Food price inflation is holding steady and remains at a two-year low at 3.1%, according to figures out today from the British Retail Consortium (BRC) and Nielsen.
Overall shop price inflation slowed marginally to 1% in September from 1.1% in August, while food inflation was unchanged at 3.1% in September for the third consecutive month. Deflation in non-food increased to 0.2% from 0.1% in August.
Stephen Robertson, BRC’s director general, said: “Falling prices for non-food goods and stable food inflation are slowing overall shop price rises.
“Food inflation remains at a two-year low for the third month running despite inflationary pressures building up in the supply chain from rises in global commodities such as wheat and soyabeans.
“These shop price figures show retailers are holding back much of the impact as they battle it out for every bit of spending available from hard-up customers. Promotions, including multi-buy offers, fuel coupons and price matching are commonplace and helping to keep grocery bills down, while non-food prices have now been cheaper than a year ago for eight months in a row as prices of furniture, electricals and clothing are cut to generate sales.”
Mike Watkins, senior manager, retailer services, Nielsen, said: “Over the last month, we have seen some welcome stability in food retailing and sales growths have improved a little compared with the early summer.
“Retailers have maintained the high levels of promotional activity at 35% of sales and food inflation remains at a two-year low point at just over 3%. This will be helping shoppers to plan with more confidence when juggling their household budgets.”
Shop price inflation has been relatively stable since the start of the year, averaging just 1.2%, which is in part due to non-food deflation for the last eight months. While food price rises have been relatively high over the same period (3.9%), they have fallen 2.3 percentage points since their peak of 5.4% in March 2012. The “fiercely competitive nature” of the retail industry has meant that consumers have benefited from lower prices at the expense of retailers’ margins.
The recent rise in commodities still remains a major upward risk to food prices. The Reuters-Jefferies/CRB index, a weighted commodities benchmark, has appreciated 14% in the three months to the end of the September survey period.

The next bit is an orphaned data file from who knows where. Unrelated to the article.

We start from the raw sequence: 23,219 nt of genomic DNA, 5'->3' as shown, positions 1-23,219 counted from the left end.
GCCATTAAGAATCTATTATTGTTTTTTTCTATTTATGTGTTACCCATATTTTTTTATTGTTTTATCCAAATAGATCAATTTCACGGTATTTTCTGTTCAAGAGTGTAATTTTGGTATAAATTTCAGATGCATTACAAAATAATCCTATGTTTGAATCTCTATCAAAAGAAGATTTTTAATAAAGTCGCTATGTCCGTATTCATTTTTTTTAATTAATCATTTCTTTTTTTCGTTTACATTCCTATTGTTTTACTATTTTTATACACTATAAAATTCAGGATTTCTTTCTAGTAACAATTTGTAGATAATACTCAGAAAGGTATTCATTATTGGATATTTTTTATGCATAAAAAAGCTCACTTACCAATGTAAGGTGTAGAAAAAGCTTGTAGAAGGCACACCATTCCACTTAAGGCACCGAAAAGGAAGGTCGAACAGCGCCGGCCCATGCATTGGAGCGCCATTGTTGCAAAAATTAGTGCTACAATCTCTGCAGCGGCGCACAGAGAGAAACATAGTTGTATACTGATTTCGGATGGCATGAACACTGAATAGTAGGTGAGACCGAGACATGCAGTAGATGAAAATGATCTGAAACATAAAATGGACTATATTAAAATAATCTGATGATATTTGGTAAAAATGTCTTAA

The stability of food inflation in September was a welcome surprise to many analysts who had expected the large rises in commodity prices to start feeding through to consumer prices.
The Thomson/Reuters-CRB Index, a weighted commodities benchmark, has risen 14% over the last three months. This is still a major upward risk to prices in the coming months however, with consumer spending remaining subdued, retailers will continue to compete on price and promotions which will come at the expense of their margins, said the BRC.
A recent report by DEFRA showed that food prices in the UK were lower than many other European countries due to the fiercely competitive nature of the industry. It is also important to note that around 35% of food bought from supermarkets is on promotion.
In September, fresh food inflation accelerated to 3.0% from 2.5% in August. Upward pressure was exerted by the vegetables and fruit categories, the former reporting a sharp rise in its inflation rate and the latter returning to inflationary territory.
This outweighed slowing inflation in the oils and fats, milk cheese and eggs and fish categories.
On a month-on-month basis, prices rose 0.4% in September after falling by the same amount in August.
Ambient food inflation slowed to 3.2% in September from 4% in August, the lowest inflation rate since April 2010. All four sub-categories reported slowing inflation notably non-alcoholic beverages, breads and cereals and the category which contains sugar jam and chocolate.
On a month-on-month basis, prices fell 0.4% after rising 0.5% in August.